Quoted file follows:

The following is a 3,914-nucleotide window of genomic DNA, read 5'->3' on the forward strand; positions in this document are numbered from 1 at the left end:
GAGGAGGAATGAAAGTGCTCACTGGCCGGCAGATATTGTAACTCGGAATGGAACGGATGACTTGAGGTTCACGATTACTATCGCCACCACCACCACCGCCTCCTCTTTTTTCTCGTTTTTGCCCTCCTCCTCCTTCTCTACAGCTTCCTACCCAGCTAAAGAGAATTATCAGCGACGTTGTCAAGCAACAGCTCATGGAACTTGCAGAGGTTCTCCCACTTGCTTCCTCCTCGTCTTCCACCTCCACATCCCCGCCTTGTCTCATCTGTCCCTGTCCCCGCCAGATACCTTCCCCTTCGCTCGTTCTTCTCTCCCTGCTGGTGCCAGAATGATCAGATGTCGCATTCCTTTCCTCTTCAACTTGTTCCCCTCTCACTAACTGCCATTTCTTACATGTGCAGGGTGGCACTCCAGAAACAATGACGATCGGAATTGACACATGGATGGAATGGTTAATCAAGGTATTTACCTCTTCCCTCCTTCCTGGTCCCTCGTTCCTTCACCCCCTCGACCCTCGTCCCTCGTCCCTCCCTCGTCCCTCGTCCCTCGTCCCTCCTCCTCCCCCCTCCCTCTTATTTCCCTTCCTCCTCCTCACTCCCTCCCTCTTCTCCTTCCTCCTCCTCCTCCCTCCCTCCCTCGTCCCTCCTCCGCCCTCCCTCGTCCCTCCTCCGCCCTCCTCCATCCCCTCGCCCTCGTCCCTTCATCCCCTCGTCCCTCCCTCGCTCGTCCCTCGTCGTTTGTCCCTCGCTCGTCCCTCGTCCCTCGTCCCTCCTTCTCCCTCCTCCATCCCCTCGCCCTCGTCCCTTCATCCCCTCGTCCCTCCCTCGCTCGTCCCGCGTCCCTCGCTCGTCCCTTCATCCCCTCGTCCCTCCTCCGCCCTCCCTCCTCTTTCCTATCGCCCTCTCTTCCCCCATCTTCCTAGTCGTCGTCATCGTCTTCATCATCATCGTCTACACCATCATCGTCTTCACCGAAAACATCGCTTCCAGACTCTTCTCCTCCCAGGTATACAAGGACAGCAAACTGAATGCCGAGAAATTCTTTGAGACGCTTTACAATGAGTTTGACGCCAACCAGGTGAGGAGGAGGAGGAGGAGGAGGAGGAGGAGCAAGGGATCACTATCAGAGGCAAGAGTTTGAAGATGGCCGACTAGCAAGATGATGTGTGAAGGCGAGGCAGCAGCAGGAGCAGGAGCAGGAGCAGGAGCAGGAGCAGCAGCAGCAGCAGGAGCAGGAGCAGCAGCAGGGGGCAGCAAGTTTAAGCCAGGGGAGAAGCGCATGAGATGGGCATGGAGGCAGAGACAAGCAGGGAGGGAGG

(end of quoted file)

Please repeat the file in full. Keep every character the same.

The following is a 3,914-nucleotide window of genomic DNA, read 5'->3' on the forward strand; positions in this document are numbered from 1 at the left end:
GAGGAGGAATGAAAGTGCTCACTGGCCGGCAGATATTGTAACTCGGAATGGAACGGATGACTTGAGGTTCACGATTACTATCGCCACCACCACCACCGCCTCCTCTTTTTTCTCGTTTTTGCCCTCCTCCTCCTTCTCTACAGCTTCCTACCCAGCTAAAGAGAATTATCAGCGACGTTGTCAAGCAACAGCTCATGGAACTTGCAGAGGTTCTCCCACTTGCTTCCTCCTCGTCTTCCACCTCCACATCCCCGCCTTGTCTCATCTGTCCCTGTCCCCGCCAGATACCTTCCCCTTCGCTCGTTCTTCTCTCCCTGCTGGTGCCAGAATGATCAGATGTCGCATTCCTTTCCTCTTCAACTTGTTCCCCTCTCACTAACTGCCATTTCTTACATGTGCAGGGTGGCACTCCAGAAACAATGACGATCGGAATTGACACATGGATGGAATGGTTAATCAAGGTATTTACCTCTTCCCTCCTTCCTGGTCCCTCGTTCCTTCACCCCCTCGACCCTCGTCCCTCGTCCCTCCCTCGTCCCTCGTCCCTCGTCCCTCCTCCTCCCCCCTCCCTCTTATTTCCCTTCCTCCTCCTCACTCCCTCCCTCTTCTCCTTCCTCCTCCTCCTCCCTCCCTCCCTCGTCCCTCCTCCGCCCTCCCTCGTCCCTCCTCCGCCCTCCTCCATCCCCTCGCCCTCGTCCCTTCATCCCCTCGTCCCTCCCTCGCTCGTCCCTCGTCGTTTGTCCCTCGCTCGTCCCTCGTCCCTCGTCCCTCCTTCTCCCTCCTCCATCCCCTCGCCCTCGTCCCTTCATCCCCTCGTCCCTCCCTCGCTCGTCCCGCGTCCCTCGCTCGTCCCTTCATCCCCTCGTCCCTCCTCCGCCCTCCCTCCTCTTTCCTATCGCCCTCTCTTCCCCCATCTTCCTAGTCGTCGTCATCGTCTTCATCATCATCGTCTACACCATCATCGTCTTCACCGAAAACATCGCTTCCAGACTCTTCTCCTCCCAGGTATACAAGGACAGCAAACTGAATGCCGAGAAATTCTTTGAGACGCTTTACAATGAGTTTGACGCCAACCAGGTGAGGAGGAGGAGGAGGAGGAGGAGGAGGAGCAAGGGATCACTATCAGAGGCAAGAGTTTGAAGATGGCCGACTAGCAAGATGATGTGTGAAGGCGAGGCAGCAGCAGGAGCAGGAGCAGGAGCAGGAGCAGGAGCAGCAGCAGCAGCAGGAGCAGGAGCAGCAGCAGGGGGCAGCAAGTTTAAGCCAGGGGAGAAGCGCATGAGATGGGCATGGAGGCAGAGACAAGCAGGGAGGGAGG